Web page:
Be suspicious of CO poisoning if you develop headache, flushed face, dizziness or weakness. Bear in mind that although CO has no telltale odor, it may mix with gases which do have an odor. Thus, the smell of other gases doesn't mean an absence of CO.
If you have a heart condition, your condition may be aggravated by CO. Ingestion of barbiturates and alcohol may increase the gas' health effects. Further, smokers will have higher carboxyhemoglobin than non-smokers, and therefore face higher risk from carbon monoxide exposures on the job.
Harmful levels of CO are a potential danger to: acetylene workers, blast furnace workers, boiler room workers, brewery workers, carbon black makers, coke oven workers, customs workers, diesel engine operators, dock workers, garage mechanics, metal oxide reducers, miners, organic chemical synthesizers, petroleum refinery workers, pulp and paper workers, steel workers, toll booth and tunnel attendants, and warehouse workers.
Large amounts of carbon monoxide can kill in minutes. The more CO in the air and the longer you are exposed to it, the greater the danger. Any one or more of the following symptoms can signal CO poisoning: headaches, tightness across the chest, nausea, drowsiness, inattention or fatigue. As the amount of CO in the air increases, more serious symptoms develop such as lack of coordination, weakness and confusion.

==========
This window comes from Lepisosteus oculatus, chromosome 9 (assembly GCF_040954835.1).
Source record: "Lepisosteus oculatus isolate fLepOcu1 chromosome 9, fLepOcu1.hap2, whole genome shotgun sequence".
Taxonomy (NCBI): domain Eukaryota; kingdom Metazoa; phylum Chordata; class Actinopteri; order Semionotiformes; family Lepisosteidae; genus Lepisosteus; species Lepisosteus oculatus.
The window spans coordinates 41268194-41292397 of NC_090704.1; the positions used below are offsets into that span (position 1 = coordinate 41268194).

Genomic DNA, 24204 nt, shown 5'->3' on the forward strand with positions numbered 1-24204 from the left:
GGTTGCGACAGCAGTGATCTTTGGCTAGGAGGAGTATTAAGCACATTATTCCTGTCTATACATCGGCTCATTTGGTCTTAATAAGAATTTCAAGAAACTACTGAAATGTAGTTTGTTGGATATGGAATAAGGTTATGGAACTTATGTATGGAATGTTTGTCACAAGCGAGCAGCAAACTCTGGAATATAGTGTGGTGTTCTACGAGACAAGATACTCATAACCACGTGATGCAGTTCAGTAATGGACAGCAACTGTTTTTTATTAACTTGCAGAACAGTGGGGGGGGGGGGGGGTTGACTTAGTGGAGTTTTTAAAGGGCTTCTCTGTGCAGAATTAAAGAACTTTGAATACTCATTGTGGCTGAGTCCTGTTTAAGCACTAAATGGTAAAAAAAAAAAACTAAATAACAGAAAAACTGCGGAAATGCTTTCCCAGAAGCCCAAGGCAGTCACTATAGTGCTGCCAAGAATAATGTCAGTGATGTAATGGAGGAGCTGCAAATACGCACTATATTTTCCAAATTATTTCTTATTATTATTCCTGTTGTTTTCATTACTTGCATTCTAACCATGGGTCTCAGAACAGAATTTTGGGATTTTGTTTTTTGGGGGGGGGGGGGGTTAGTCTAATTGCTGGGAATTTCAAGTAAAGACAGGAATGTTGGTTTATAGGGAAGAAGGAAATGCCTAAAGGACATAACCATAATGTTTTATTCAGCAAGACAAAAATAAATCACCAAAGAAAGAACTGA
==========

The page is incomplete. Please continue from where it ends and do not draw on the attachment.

The poisoning can be reversed if caught in time. But even if you recover, acute poisoning may result in permanent damage to the parts of your body which require a lot of oxygen, such as the heart and brain.
There is a significant reproductive risk involved with CO. An American Journal of Industrial Medicine article quotes two studies showing that acute CO exposures that were non-lethal to the mother were associated with fetal loss.
If you suspect CO, get out of the area and into the open fresh air. Remove anyone overcome by the gas immediately and give the person artificial respiration. Call for a physician and continue the artificial respiration until the doctor arrives or the person recovers. Prompt action can make the difference between life and death.
Note: The Occupational Safety and Health Administration (OSHA) standard for exposure to CO prohibits workers' exposure to more than 35 parts of the gas per million parts of air (ppm), averaged over an 8-hour workday. There is also a ceiling limit of 200 ppm (as measured over a 15-minute period).
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